Determine the Severity of Acute Respiratory Infections by Using Pediatric Respiratory Severity Score (PRESS) in Children Visiting Federal Govt. Polyclinic hospital, Islamabad

Authors

  • Naveed Ashraf Assistant professor, Paediatric Department, Federal Govt. Polyclinic Hospital (PGMI), Islamabad
  • Naveed Butt Physician, Paediatric Department, Federal Govt. Polyclinic
  • Kaneez Fatima Neonatologist, Paediatric Department, Federal Govt. Polyclinic Hospital (PGMI), Islamabad
  • Atiqa Minhas
  • Rabia Tabasum Medical Officer, Paediatric Department, Federal Govt. Polyclinic Hospital (PGMI), Islamabad
  • Shahzad Munir Professor & Consultant Physician, Head of the Paediatric Department, Federal Govt. Polyclinic
  • Amna Gul Medical Officer, Paediatric Department, Federal Govt. Polyclinic Hospital (PGMI), Islamabad.
  • Maham Zahid mahi_s51@hotmail.com

DOI:

https://doi.org/10.48036/apims.v18i1.641

Keywords:

Pediatric Respiratory Severity score, Respiratory distress, Triage

Abstract

Objective: To determine the severity of acute respiratory infections in children by using Pediatric Respiratory Severity Score (PRESS).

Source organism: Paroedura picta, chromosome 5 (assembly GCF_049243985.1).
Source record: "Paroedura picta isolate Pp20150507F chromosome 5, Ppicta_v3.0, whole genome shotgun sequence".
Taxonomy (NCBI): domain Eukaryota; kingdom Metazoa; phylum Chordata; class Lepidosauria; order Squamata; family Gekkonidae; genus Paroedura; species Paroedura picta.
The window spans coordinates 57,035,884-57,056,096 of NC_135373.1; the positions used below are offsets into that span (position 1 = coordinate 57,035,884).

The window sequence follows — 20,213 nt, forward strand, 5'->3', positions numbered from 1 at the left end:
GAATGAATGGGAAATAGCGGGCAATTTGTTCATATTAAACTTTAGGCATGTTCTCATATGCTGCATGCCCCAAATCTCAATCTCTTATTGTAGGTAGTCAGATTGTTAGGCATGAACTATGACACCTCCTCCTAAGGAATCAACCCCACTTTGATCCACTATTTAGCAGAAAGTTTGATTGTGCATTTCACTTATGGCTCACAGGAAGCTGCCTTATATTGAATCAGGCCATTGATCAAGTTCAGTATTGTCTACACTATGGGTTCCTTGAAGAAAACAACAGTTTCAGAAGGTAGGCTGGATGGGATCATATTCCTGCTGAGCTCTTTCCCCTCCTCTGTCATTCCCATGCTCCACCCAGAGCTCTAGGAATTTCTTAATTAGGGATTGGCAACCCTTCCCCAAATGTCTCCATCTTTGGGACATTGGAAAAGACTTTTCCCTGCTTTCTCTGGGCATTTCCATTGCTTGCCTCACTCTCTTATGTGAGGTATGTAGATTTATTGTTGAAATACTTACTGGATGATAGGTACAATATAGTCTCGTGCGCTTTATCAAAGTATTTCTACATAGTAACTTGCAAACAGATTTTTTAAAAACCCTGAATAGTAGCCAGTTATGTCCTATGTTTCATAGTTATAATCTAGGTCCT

Methodology: This descriptive cross sectional study was conducted at the outpatient and emergency paediatric department of the Federal Govt. Polyclinic hospital, Islamabad, from October 2017 to December 2019. One hundred and seventeen children with acute respiratory infections were enrolled in the study by a non-probability sampling technique. Epidemiologic variables of interest included age, sex, and breastfeeding or not. Clinical variables of interest included respiratory rate, use of accessory respiratory muscle, wheeze on auscultation, and oxygen saturation at room air.  PRESS assessed tachypnea, wheezing, accessory muscle use, SpO2 and feeding difficulties with each component given a score of 0 or 1, and the total score were categorized as a mild(0-1), moderate (2-3) or severe(4-5).

Results: Out of 117 children, 98 (83.8%) belonged to the age group > 2 months– 12 months, while 19 (16.2%) belonged to the age group > 12 months– 24 months. Among them, 17 (14.5%) were mild, 53 (45.3%) were moderate, and 47 (40.2%) were severe according to their severity of respiratory distress. The hospitalization rate for moderate infection was 84.9% while 100% for severe infection and none of the patient with mild infection was hospitalized (p<0.001).

Conclusion: Early assessment by simple bedside technique will help in managing the respiratory distress according to its severity, reducing the undue investigation and improving the outcome of illness. Moreover it can be easily administered at primary health care facilities for triage of pediatric patients with respiratory distress.

Published

2022-03-28

Issue

Section

Original Articles